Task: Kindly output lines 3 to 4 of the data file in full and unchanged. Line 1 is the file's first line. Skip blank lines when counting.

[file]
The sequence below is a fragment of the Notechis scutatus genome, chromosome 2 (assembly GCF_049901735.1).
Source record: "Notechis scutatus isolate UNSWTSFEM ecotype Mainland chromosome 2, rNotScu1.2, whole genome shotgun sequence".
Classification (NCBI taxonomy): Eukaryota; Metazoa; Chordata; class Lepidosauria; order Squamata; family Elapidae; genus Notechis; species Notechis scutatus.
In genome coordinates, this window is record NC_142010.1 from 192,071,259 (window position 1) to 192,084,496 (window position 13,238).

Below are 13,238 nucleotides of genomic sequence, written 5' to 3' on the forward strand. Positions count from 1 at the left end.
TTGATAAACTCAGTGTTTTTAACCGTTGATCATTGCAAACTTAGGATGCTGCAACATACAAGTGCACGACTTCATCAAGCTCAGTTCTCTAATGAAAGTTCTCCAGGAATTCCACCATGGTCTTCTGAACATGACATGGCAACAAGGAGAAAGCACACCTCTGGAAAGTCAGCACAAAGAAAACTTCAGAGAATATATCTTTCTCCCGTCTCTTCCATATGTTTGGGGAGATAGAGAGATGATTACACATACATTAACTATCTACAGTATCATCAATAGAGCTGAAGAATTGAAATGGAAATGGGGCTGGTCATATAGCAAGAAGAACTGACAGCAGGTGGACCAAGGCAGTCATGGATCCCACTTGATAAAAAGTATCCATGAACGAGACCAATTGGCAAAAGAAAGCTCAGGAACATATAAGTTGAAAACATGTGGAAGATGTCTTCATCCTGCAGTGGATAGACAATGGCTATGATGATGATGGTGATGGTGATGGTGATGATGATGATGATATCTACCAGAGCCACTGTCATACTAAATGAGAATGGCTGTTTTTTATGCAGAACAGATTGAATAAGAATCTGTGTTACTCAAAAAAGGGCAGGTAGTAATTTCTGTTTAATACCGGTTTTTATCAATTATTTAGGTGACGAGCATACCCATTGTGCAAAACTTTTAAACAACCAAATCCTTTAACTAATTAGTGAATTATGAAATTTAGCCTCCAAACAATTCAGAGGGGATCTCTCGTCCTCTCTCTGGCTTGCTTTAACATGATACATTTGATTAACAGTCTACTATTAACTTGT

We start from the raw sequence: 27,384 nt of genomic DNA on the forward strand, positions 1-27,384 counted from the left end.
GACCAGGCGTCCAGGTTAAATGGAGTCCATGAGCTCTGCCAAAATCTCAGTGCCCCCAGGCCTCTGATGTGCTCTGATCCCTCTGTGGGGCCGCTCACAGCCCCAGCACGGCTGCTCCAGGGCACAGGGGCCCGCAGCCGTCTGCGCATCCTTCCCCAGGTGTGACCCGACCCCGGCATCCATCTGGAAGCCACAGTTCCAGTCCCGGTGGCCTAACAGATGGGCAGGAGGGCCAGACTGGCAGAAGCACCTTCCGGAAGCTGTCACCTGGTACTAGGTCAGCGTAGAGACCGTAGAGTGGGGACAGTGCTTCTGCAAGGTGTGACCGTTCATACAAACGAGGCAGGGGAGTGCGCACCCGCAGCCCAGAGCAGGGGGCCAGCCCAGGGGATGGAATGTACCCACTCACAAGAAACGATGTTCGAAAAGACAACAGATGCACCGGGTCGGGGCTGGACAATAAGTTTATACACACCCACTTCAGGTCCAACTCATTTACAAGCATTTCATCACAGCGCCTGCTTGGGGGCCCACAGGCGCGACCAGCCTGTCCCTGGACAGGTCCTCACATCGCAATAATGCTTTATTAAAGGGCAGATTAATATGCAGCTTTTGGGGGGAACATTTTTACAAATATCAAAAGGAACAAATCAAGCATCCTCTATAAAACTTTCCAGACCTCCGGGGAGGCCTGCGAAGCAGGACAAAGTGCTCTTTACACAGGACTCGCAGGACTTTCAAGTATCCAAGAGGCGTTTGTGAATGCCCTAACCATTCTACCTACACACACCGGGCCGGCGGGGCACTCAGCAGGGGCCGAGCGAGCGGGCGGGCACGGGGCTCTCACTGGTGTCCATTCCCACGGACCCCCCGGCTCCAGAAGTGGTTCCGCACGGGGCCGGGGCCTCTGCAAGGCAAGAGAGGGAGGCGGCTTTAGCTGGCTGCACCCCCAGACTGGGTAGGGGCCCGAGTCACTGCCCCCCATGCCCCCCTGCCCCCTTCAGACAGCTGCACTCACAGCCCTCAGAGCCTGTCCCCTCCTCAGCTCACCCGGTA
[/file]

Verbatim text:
Classification (NCBI taxonomy): Eukaryota; Metazoa; Chordata; class Lepidosauria; order Squamata; family Elapidae; genus Notechis; species Notechis scutatus.
In genome coordinates, this window is record NC_142010.1 from 192,071,259 (window position 1) to 192,084,496 (window position 13,238).